March 12, 2012 - AAMC Announces New Medical College Admission Test
The Association of American Medical Colleges (AAMC) recently announced that the new Medical College Admission Test (MCAT) is scheduled to be introduced in Spring 2015. Dr. Ronald Franks, vice president for health sciences and interim chair of psychiatry at the University of South Alabama, served as vice chair of the MCAT revision committee that recommended the new update.
“The MCAT revision committee surveyed thousands of people to find out what and where the field of medicine is headed,” said Dr. Franks. “We realized the exam needed to include more material on cellular and molecular biology, genetics, biochemistry, and social sciences.”
The 2015 version of the MCAT exam will have four sections, and a separate score will be reported for each. The new test sections will be:
1. Biological and Biochemical Foundations of Living Systems,
2. Chemical and Physical Foundations of Biological Systems,
3. Psychological, Social and Biological Foundations of Behavior, and
4. Critical Analysis and Reasoning Skills.
“The MCAT exam scores will still be graded on a 15-point scale,” said Dr. Franks.
This is only the fifth time that the MCAT exam will have been revised since the first exam was made in 1928. The exam changes are being made to mirror the modifications currently seen in the health care field.
“To be a good physician, doctors need to be trained to serve in an increasingly diverse community,” Dr. Franks said. “It is important for doctors to know how to adapt the health care they provide to individuals.”
The 2015 MCAT exam will see a change in its natural sciences section. This portion of the exam will add a social and behavioral sciences section and a critical analysis and reasoning skills section.
“I feel that the scientific inquiry and reasoning section will be a great tool to predict the future success of a medical school applicant,” said Cody Penrod, a fourth year USA medical student who serves on the USA College of Medicine admissions committee. “I feel this section will give some insight into the applicants’ intellect as opposed to their general knowledge. This quality allows physicians to think through complicated patient problems, make connections between multiple systems, and apply this knowledge to the future treatment plan of the patient.”
The written section of the exam will be discontinued as of January 2013.
“I am glad to hear they are taking away the essay,” said Dianna Thomas, a fourth year USA medical student who also serves on the medical school’s admissions committee. “Currently, I don't think it is looked at very much by admissions and no one really knows how to interpret it as a part of the score. Being able to write is important, but they need a new way of incorporating that into the test.”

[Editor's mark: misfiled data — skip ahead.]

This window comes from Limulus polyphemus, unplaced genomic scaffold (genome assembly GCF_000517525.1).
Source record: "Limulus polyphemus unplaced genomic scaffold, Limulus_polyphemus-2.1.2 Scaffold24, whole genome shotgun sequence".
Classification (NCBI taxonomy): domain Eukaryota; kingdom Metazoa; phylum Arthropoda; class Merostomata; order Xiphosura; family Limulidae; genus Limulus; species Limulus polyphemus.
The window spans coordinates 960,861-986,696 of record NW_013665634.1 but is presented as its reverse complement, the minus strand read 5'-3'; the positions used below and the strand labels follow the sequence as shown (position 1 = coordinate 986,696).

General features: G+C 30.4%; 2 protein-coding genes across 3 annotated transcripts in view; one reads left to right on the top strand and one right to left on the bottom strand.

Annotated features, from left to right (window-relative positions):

“The written portion of the exam is rarely used by admissions committees across the country,” Dr. Franks added. “However, it was helpful to evaluate language skills in students that used English as a second language.”
The 2015 version of the MCAT exam will be seven hours long versus the current 5-1/2 hour long test.
“This test is generally much longer than any pre-medical student has encountered before, and making the exam even longer will almost certainly make it more challenging,” said Travis Harris, a fourth year USA medical student who also serves on the USA College of Medicine admissions committee. “It will now be even more important for students preparing for the MCAT to train under simulated testing conditions in order to build up stamina.”
“A longer exam makes for a better exam,” Dr. Franks said. “The advantage of the longer exam is that it will result in a more accurate representation of what students know in certain areas.”
Some questions have been made as to whether or not pre-med students will see a curriculum change.
“Eighty-five percent of students will have already taken the coursework to prepare them for the exam,” Dr. Franks said. “The new exam will be tested at an introductory level of psychology and sociology.”
Dr. Cindy Stanfield, the pre-med advisor at USA, is planning ahead to prepare students for the 2015 exam.
“So far, it looks like most medical schools are not adding to required courses, but in practicality, I would recommend students take genetics/genomics and biochemistry,” Dr. Stanfield said.” I will be working with several departments on campus to develop a list of courses that will meet the competences tested for in the new MCAT.”
Overall, the changes to the 2015 version of the MCAT exam have been seen as a positive representation of how health care and science is currently evolving.
“In general I think it’s great that the AAMC views the MCAT as a dynamic test that should change with the medical field,” Penrod said. “It shows their dedication to improvement, which should positively influence the face of physicians of the future.”